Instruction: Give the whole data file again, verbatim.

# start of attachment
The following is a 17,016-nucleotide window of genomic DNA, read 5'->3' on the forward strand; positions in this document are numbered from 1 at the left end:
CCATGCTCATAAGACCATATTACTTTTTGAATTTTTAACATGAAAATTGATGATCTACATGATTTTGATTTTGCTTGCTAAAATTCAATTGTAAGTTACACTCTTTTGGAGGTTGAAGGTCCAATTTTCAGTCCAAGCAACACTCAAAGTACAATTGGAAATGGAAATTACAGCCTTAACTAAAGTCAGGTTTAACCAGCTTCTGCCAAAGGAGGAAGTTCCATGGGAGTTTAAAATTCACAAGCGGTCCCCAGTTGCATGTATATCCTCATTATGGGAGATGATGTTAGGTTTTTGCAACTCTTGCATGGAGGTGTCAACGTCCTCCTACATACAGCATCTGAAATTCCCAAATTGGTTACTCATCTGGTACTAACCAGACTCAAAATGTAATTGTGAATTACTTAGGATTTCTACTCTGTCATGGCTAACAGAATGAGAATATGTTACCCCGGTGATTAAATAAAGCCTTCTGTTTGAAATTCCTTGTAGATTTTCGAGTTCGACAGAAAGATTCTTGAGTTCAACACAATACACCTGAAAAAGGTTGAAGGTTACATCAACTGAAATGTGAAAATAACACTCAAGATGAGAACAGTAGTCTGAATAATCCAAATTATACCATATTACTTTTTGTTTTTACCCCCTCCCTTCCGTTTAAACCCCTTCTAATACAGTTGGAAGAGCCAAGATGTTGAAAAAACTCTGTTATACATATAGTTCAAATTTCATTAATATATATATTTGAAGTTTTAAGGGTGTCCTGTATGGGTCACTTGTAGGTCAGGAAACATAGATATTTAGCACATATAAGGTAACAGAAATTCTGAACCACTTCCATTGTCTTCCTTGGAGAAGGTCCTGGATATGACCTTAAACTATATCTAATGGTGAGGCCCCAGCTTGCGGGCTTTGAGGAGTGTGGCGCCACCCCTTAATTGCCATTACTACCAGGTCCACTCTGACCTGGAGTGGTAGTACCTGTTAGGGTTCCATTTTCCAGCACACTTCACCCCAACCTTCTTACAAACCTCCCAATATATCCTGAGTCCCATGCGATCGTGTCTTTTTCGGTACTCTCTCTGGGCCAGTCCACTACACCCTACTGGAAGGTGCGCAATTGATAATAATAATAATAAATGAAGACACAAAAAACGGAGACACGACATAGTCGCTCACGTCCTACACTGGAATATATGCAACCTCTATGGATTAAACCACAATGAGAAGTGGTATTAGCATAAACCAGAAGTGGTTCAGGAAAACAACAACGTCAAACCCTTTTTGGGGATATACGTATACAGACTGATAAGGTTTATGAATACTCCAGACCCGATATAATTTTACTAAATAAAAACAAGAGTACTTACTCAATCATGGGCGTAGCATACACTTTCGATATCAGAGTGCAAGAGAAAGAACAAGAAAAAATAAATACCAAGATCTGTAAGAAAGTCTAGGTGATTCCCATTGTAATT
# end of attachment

The following is a 17,016-nucleotide window of genomic DNA, read 5'->3' on the forward strand; positions in this document are numbered from 1 at the left end:
CCATGCTCATAAGACCATATTACTTTTTGAATTTTTAACATGAAAATTGATGATCTACATGATTTTGATTTTGCTTGCTAAAATTCAATTGTAAGTTACACTCTTTTGGAGGTTGAAGGTCCAATTTTCAGTCCAAGCAACACTCAAAGTACAATTGGAAATGGAAATTACAGCCTTAACTAAAGTCAGGTTTAACCAGCTTCTGCCAAAGGAGGAAGTTCCATGGGAGTTTAAAATTCACAAGCGGTCCCCAGTTGCATGTATATCCTCATTATGGGAGATGATGTTAGGTTTTTGCAACTCTTGCATGGAGGTGTCAACGTCCTCCTACATACAGCATCTGAAATTCCCAAATTGGTTACTCATCTGGTACTAACCAGACTCAAAATGTAATTGTGAATTACTTAGGATTTCTACTCTGTCATGGCTAACAGAATGAGAATATGTTACCCCGGTGATTAAATAAAGCCTTCTGTTTGAAATTCCTTGTAGATTTTCGAGTTCGACAGAAAGATTCTTGAGTTCAACACAATACACCTGAAAAAGGTTGAAGGTTACATCAACTGAAATGTGAAAATAACACTCAAGATGAGAACAGTAGTCTGAATAATCCAAATTATACCATATTACTTTTTGTTTTTACCCCCTCCCTTCCGTTTAAACCCCTTCTAATACAGTTGGAAGAGCCAAGATGTTGAAAAAACTCTGTTATACATATAGTTCAAATTTCATTAATATATATATTTGAAGTTTTAAGGGTGTCCTGTATGGGTCACTTGTAGGTCAGGAAACATAGATATTTAGCACATATAAGGTAACAGAAATTCTGAACCACTTCCATTGTCTTCCTTGGAGAAGGTCCTGGATATGACCTTAAACTATATCTAATGGTGAGGCCCCAGCTTGCGGGCTTTGAGGAGTGTGGCGCCACCCCTTAATTGCCATTACTACCAGGTCCACTCTGACCTGGAGTGGTAGTACCTGTTAGGGTTCCATTTTCCAGCACACTTCACCCCAACCTTCTTACAAACCTCCCAATATATCCTGAGTCCCATGCGATCGTGTCTTTTTCGGTACTCTCTCTGGGCCAGTCCACTACACCCTACTGGAAGGTGCGCAATTGATAATAATAATAATAAATGAAGACACAAAAAACGGAGACACGACATAGTCGCTCACGTCCTACACTGGAATATATGCAACCTCTATGGATTAAACCACAATGAGAAGTGGTATTAGCATAAACCAGAAGTGGTTCAGGAAAACAACAACGTCAAACCCTTTTTGGGGATATACGTATACAGACTGATAAGGTTTATGAATACTCCAGACCCGATATAATTTTACTAAATAAAAACAAGAGTACTTACTCAATCATGGGCGTAGCATACACTTTCGATATCAGAGTGCAAGAGAAAGAACAAGAAAAAATAAATACCAAGATCTGTAAGAAAGTCTAGGTGATTCCCATTGTAATT